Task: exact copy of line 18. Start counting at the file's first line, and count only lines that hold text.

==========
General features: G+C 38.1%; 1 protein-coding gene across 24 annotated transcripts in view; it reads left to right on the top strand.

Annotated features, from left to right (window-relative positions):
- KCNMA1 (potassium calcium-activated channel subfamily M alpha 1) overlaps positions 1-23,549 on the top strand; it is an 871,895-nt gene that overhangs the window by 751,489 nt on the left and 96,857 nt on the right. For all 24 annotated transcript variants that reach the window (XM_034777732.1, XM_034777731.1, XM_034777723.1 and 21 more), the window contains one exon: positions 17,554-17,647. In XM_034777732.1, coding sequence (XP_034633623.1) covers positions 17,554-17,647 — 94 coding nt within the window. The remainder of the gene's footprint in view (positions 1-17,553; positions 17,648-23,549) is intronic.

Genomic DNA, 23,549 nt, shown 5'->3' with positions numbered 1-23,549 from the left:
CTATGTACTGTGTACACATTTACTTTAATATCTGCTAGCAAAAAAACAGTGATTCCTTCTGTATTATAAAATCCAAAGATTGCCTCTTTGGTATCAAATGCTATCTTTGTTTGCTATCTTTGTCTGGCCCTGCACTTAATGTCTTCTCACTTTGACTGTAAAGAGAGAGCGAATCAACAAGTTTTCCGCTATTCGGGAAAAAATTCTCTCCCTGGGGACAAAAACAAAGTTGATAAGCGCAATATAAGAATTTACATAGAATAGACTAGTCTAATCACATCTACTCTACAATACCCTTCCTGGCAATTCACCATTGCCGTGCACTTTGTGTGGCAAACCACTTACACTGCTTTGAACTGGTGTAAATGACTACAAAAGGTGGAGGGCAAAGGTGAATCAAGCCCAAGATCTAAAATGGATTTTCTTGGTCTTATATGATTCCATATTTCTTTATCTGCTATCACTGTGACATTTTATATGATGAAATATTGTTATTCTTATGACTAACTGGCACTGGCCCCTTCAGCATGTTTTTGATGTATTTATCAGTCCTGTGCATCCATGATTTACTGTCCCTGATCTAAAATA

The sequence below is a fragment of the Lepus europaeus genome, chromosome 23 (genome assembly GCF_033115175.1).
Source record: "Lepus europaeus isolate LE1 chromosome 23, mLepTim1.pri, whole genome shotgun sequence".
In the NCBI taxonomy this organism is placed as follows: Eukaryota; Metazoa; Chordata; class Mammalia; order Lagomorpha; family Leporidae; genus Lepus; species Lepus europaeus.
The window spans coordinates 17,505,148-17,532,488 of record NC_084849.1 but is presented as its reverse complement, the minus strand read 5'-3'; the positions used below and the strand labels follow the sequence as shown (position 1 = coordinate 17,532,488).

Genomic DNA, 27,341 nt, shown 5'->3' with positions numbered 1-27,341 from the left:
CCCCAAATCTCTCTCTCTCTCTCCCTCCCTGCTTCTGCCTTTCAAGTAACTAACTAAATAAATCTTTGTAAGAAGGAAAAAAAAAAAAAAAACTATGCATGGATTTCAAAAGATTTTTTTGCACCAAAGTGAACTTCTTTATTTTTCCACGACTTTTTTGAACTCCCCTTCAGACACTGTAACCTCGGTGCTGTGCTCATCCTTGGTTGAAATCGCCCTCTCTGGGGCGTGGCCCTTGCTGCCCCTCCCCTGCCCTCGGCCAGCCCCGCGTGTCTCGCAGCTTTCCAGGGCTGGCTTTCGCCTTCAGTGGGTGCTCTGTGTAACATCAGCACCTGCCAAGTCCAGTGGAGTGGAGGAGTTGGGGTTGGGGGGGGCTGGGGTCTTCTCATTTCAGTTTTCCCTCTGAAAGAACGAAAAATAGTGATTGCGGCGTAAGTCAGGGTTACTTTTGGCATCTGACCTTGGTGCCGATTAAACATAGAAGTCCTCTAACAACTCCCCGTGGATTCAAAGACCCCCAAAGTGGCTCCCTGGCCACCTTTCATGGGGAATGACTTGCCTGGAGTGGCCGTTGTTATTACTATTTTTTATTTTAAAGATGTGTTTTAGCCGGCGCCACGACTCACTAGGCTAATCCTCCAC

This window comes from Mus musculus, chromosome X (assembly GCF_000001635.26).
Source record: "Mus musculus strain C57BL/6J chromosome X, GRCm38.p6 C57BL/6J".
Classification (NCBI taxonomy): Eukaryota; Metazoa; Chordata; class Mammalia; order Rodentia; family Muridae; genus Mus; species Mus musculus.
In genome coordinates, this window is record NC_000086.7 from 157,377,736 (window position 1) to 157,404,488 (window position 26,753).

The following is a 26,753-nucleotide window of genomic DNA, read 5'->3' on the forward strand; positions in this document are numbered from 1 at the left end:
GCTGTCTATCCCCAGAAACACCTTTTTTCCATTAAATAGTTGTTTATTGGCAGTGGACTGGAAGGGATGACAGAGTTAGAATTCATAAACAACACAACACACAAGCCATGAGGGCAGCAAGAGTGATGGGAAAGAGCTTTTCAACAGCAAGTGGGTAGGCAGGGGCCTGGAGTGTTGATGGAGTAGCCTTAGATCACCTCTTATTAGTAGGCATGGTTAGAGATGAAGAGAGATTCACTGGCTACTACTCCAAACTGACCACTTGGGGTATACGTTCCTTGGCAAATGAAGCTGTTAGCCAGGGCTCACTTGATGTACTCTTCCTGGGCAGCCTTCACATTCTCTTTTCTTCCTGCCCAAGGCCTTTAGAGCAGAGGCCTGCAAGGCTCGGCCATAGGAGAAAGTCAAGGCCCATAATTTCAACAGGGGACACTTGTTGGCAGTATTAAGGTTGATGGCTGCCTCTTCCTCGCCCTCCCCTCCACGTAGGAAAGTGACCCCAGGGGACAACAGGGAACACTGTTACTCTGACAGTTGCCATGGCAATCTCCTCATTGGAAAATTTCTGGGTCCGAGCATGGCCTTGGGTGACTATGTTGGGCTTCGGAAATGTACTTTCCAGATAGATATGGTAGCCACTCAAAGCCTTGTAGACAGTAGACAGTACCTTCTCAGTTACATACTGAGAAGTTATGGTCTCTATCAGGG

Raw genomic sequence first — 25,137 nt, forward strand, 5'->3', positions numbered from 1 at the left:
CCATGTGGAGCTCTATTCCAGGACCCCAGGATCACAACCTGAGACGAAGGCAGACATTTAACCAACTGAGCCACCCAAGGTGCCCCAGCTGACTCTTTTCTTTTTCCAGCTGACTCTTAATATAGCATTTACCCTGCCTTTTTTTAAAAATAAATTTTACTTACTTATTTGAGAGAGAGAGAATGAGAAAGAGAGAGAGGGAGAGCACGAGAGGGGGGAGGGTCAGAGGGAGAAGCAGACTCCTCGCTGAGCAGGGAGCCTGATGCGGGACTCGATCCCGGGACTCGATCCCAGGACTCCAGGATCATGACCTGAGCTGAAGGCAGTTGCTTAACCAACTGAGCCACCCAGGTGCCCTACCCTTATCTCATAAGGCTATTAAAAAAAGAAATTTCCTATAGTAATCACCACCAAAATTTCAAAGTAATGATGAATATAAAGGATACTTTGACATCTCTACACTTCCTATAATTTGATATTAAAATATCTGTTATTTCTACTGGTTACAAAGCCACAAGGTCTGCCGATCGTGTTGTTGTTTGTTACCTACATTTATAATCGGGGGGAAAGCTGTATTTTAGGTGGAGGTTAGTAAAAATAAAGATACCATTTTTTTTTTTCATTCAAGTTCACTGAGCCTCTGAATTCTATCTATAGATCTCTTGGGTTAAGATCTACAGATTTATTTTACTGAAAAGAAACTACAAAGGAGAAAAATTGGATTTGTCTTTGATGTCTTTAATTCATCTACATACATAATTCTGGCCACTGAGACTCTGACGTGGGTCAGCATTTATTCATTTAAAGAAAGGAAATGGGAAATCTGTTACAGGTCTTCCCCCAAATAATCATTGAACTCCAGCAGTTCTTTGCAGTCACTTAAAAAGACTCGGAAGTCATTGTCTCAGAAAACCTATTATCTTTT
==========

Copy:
Raw genomic sequence first — 25,137 nt, forward strand, 5'->3', positions numbered from 1 at the left: